What's driving the colocation feeding frenzy? • The Register

2022-06-15 13:10:48 By : Ms. Rachel Yang

Analysis Colocation facilities aren't just a place to drop a couple of servers anymore. Many are quickly becoming full-fledged infrastructure-as-a-service providers as they embrace new consumption-based models and place a stronger emphasis on networking and edge connectivity.

But supporting the growing menagerie of value-added services takes a substantial footprint and an even larger customer base, a dynamic that's driven a wave of consolidation throughout the industry, analysts from Forrester Research and Gartner told The Register.

"You can only provide those value-added services if you're big enough," Forrester research director Glenn O'Donnell said.

The past few months have seen this trend play out en masse, with the latest being private equity firm DigitalBridge Investment Management's take over of datacenter provider Switch Inc in a deal valued at $11 billion.

Switch operates datacenters specializing in high-performance infrastructure. The company completed its fifth Prime datacenter campus in Texas last year, but this is only the latest colo acquisition in recent memory.

"There have been a pile of smaller colocation providers that have been coming together, either being acquired by the big boys, or they've been merging," O'Donnell said.

There's been a flurry of colocation mergers and acquisitions over the past few months. Here's just a sampling: NorthC acquired Netrics, LightEdge bought NFinit, EdgeConnex made off with GTN, Unitas Global snapped up INAP, VPLS nabbed a Carrier-1 datacenter in Texas, and Digital 9 absorbed Finnish colo Ficolo and Volta's London datacenters.

So what's driving this ramp in M&A activity? You might think it's the cloud, and while there's certainly some truth to that, O'Donnell says it's not the full story.

"I always like to remind people that just because cloud is so big and growing does not mean the datacenter is dead," he said, adding that to some extent cloud has actually driven people to colos more than it has hurt them.

"I won't give cloud all of the credit, but cloud certainly proved that this is a viable way of doing things," O'Donnell added.

What the cloud has managed to do is force colocation providers to innovate around new consumption models and platform services, while simultaneously expanding their reach closer to the edge.

The major cloud providers operate a relatively small number of extremely large datacenters located in key metros around the world. By contrast, colocation providers like Equinix and Digital Realty operate hundreds of datacenters around the globe.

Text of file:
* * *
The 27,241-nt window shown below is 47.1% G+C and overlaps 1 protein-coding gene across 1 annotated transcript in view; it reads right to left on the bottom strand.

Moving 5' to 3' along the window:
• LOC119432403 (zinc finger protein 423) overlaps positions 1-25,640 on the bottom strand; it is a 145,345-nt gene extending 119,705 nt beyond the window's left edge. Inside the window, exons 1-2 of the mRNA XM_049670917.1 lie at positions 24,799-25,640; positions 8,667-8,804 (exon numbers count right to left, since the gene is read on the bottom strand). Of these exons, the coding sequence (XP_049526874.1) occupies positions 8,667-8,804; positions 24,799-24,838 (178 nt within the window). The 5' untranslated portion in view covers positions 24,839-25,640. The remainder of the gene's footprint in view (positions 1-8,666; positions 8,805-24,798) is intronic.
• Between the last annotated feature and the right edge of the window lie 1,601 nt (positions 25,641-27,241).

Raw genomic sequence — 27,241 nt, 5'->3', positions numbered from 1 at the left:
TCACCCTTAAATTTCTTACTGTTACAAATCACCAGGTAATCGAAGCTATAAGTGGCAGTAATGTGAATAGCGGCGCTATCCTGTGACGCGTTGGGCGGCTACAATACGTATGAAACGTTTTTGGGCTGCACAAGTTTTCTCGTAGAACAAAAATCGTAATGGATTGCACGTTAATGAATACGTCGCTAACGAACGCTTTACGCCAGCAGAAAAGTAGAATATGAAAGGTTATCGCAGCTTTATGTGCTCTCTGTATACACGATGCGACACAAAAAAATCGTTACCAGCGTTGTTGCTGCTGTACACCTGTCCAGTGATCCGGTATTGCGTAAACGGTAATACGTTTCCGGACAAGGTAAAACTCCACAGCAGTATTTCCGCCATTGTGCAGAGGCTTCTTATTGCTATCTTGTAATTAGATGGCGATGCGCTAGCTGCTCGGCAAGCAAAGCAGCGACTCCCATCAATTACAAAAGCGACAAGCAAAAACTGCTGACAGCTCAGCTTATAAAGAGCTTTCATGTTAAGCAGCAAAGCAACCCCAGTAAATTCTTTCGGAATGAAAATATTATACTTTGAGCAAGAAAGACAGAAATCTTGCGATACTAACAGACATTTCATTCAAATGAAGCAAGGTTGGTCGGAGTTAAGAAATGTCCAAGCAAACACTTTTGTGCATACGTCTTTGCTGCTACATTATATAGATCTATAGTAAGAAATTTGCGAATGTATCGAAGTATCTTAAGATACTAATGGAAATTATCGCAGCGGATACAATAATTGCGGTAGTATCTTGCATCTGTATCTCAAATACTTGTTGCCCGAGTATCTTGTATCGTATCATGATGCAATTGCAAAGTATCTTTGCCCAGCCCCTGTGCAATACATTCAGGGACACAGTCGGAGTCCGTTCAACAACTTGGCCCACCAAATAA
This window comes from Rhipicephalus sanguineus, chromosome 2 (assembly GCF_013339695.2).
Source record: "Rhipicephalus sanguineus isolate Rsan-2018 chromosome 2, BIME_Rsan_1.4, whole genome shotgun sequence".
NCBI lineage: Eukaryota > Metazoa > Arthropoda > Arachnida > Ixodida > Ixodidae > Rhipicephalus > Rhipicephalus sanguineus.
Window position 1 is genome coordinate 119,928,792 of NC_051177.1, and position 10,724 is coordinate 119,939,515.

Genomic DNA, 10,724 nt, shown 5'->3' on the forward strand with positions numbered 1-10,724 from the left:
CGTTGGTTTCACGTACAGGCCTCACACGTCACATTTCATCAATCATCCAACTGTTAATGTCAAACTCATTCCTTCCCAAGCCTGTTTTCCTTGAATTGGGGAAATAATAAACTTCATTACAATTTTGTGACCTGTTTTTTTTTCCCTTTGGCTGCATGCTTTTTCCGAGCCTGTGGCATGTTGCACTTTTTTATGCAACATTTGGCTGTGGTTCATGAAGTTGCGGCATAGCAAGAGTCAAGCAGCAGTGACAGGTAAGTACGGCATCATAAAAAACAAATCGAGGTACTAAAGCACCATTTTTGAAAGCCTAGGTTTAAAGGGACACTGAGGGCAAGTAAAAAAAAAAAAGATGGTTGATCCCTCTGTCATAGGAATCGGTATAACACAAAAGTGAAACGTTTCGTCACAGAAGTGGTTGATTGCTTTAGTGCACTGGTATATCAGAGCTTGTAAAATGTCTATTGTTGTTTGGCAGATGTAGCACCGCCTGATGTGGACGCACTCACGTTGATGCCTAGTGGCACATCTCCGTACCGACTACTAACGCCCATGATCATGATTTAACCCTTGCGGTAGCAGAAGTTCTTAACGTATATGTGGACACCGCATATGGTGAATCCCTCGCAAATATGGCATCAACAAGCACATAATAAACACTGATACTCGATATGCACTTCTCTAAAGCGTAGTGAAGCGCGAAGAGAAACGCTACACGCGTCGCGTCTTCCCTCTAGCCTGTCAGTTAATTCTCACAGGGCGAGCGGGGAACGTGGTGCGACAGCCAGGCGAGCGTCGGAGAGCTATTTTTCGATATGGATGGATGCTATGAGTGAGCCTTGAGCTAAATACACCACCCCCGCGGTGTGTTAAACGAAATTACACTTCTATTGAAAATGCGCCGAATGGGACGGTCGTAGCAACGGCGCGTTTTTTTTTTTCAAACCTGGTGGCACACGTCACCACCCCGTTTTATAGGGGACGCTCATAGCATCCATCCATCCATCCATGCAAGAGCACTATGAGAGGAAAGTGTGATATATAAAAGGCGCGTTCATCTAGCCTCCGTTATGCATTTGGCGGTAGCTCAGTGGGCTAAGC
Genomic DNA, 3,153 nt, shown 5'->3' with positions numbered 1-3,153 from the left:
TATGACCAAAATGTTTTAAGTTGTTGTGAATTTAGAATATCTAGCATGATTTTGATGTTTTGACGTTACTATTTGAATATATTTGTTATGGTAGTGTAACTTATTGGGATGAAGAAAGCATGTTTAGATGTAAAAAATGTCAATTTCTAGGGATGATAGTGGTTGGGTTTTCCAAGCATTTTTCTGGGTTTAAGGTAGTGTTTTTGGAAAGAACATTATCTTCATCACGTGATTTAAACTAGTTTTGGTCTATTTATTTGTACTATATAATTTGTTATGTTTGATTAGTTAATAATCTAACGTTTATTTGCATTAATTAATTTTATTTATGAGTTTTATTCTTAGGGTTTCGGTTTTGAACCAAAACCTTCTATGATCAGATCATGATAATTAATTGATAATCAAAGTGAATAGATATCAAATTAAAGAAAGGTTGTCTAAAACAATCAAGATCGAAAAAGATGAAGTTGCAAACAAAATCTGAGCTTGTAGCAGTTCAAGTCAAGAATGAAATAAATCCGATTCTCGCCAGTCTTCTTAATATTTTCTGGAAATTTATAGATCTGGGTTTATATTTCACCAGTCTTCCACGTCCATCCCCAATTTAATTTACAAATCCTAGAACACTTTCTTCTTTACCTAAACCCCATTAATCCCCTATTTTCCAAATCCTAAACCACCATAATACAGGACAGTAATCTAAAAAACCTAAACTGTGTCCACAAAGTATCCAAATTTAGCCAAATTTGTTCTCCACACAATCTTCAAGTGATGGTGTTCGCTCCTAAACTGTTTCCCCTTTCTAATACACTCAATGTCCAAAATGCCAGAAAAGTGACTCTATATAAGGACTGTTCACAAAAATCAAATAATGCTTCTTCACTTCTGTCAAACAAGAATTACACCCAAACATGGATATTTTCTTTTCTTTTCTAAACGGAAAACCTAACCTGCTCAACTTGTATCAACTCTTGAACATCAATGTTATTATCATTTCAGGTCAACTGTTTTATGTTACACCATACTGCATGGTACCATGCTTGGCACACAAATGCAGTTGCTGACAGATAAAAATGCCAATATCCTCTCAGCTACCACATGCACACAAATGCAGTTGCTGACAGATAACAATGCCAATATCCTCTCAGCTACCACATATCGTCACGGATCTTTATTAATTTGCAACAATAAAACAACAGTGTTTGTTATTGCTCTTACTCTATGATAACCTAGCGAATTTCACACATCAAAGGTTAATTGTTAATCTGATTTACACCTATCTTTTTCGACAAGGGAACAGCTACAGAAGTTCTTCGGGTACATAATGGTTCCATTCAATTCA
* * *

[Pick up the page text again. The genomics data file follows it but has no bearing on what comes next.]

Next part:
This reach is not only one of the big attractions of colocation providers, Gartner analyst Matthew Brisse said, but it also turns out to be one of the biggest drivers of M&A activity.

"Size matters in this business because customers, especially multinational customers, want datacenters in a lot of different places," O'Donnell said.

According to Brisse, when enterprises start looking into colocation facilities, their main concern is getting workloads spun up in the right place. "The main reason that people go to colos, is location, location, location," he said.

And this demand has only accelerated as colocation providers look to offer services closer to the edge.

"We see the colocation providers starting to build out their edge offering as opposed to a simple hoteling experience for your infrastructure," Brisse said.

These aren't necessarily large datacenter facilities in the traditional sense, either, he explained. These can be as small as a half-sized shipping container positioned at the base of a cell tower.

Smaller regional colocation providers also serve an important role because they tend to build in places the larger players overlook, Brisse explained.

"A lot of companies don't have the luxury of sitting right next to an Equinix facility," he said. "There's lots of opportunities out there for colocation market in totality."

And as colocation providers inch closer to the edge, Brisse argues networking and automation are only becoming more important.

One of the most potent value adds offered by major colocation providers today is networking.

"As you look at the colocation services, the networking services have become a pretty big deal to differentiate them from just being a simple chunk of real estate to plop your servers," O'Donnell said.

And here again the larger players have the advantage. "Networking connectivity requires a big provider with lots of locations connected by their own fiber," he added.